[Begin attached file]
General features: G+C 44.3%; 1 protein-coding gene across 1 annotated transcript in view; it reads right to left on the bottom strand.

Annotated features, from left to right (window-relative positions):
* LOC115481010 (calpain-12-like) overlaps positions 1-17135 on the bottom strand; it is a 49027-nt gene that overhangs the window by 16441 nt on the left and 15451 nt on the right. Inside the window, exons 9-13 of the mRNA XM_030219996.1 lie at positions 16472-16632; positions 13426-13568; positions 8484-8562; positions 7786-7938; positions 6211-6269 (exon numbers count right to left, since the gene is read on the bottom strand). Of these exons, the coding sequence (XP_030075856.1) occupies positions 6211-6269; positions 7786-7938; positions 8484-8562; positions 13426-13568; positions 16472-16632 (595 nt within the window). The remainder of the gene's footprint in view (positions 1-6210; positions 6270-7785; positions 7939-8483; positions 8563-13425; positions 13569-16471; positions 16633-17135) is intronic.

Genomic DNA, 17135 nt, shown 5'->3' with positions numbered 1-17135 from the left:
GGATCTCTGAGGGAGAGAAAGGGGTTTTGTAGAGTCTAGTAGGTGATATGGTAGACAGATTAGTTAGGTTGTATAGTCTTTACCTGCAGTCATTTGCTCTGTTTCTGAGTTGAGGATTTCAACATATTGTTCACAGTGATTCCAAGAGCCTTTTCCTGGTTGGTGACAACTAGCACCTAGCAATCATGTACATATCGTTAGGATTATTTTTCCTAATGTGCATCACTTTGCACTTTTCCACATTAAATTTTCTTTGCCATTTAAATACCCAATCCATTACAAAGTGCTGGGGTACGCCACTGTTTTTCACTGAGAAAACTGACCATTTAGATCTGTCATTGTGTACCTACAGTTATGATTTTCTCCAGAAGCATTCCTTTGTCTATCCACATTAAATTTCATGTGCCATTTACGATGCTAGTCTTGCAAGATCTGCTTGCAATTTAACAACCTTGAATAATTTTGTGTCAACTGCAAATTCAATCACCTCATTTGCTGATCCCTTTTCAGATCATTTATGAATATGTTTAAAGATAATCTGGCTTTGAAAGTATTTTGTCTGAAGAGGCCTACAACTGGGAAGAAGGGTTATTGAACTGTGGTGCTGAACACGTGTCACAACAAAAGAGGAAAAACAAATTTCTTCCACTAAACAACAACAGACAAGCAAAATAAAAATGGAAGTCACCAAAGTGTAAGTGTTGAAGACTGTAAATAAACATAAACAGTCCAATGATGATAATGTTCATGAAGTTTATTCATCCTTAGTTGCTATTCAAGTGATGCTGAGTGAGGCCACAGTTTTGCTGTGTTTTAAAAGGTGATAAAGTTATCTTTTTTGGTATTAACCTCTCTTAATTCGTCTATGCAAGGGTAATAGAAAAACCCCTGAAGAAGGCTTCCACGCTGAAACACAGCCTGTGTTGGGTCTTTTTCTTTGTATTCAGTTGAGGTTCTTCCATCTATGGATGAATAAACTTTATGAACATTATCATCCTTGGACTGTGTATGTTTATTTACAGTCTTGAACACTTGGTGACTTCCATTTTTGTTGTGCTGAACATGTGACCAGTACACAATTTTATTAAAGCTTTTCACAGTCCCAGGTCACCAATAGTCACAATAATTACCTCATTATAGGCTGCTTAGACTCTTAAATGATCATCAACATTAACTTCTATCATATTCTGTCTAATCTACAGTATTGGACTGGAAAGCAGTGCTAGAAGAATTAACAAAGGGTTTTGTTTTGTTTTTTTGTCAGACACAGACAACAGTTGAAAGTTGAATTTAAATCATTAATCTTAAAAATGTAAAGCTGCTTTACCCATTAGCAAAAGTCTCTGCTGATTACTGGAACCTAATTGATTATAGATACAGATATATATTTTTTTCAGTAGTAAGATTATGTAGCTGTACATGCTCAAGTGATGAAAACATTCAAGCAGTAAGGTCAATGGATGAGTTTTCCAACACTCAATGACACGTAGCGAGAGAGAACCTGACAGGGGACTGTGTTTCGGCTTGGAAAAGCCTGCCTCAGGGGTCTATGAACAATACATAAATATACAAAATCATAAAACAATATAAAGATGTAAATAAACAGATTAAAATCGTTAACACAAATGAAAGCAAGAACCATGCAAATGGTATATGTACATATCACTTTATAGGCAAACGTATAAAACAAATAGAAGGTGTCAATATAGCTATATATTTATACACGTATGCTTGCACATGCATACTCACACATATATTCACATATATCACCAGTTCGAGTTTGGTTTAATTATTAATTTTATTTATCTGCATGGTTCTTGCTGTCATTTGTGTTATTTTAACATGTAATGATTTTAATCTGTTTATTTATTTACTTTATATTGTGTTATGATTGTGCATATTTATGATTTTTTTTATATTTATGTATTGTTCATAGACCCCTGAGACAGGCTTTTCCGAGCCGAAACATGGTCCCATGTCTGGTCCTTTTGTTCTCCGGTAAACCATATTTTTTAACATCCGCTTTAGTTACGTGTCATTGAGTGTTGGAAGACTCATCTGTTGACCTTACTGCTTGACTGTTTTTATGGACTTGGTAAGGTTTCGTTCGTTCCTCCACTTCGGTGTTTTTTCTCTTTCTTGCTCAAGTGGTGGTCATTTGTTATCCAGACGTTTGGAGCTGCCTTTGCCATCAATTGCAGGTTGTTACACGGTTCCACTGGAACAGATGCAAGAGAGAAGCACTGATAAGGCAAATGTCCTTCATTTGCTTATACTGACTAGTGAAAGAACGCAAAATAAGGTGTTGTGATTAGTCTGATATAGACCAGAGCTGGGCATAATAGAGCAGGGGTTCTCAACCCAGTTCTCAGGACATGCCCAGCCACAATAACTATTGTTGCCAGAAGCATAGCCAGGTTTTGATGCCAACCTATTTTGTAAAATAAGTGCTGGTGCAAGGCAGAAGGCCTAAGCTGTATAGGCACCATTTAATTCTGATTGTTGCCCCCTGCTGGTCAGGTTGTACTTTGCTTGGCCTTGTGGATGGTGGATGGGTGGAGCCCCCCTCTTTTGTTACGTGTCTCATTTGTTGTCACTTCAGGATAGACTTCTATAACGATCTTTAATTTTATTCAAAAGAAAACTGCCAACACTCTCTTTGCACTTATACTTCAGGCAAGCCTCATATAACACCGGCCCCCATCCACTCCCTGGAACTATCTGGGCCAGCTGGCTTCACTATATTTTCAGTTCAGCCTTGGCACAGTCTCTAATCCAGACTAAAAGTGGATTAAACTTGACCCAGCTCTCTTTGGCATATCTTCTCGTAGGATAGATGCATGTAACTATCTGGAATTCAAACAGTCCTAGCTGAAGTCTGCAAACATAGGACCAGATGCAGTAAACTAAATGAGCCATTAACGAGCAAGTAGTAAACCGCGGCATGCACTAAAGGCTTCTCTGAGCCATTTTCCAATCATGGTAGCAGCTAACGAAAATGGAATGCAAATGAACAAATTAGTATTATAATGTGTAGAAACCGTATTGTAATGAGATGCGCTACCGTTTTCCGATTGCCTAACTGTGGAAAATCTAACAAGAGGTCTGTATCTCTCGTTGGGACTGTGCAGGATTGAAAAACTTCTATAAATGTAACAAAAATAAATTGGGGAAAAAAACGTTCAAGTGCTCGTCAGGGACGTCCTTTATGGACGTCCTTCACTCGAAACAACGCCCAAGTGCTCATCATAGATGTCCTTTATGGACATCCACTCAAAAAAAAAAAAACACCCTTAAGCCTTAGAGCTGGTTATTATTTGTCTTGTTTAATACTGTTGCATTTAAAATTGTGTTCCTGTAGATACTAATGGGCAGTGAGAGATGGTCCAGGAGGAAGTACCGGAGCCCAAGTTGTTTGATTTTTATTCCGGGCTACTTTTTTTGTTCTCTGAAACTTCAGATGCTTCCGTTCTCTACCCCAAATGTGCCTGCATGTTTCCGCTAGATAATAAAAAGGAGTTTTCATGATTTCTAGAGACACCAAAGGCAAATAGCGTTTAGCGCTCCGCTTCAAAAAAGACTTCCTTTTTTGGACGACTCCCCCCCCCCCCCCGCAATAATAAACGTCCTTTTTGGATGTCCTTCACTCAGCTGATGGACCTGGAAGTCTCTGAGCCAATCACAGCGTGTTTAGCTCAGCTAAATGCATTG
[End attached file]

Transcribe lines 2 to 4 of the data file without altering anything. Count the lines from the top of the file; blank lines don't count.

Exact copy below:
Annotated features, from left to right (window-relative positions):
* LOC115481010 (calpain-12-like) overlaps positions 1-17135 on the bottom strand; it is a 49027-nt gene that overhangs the window by 16441 nt on the left and 15451 nt on the right. Inside the window, exons 9-13 of the mRNA XM_030219996.1 lie at positions 16472-16632; positions 13426-13568; positions 8484-8562; positions 7786-7938; positions 6211-6269 (exon numbers count right to left, since the gene is read on the bottom strand). Of these exons, the coding sequence (XP_030075856.1) occupies positions 6211-6269; positions 7786-7938; positions 8484-8562; positions 13426-13568; positions 16472-16632 (595 nt within the window). The remainder of the gene's footprint in view (positions 1-6210; positions 6270-7785; positions 7939-8483; positions 8563-13425; positions 13569-16471; positions 16633-17135) is intronic.

Genomic DNA, 17135 nt, shown 5'->3' with positions numbered 1-17135 from the left: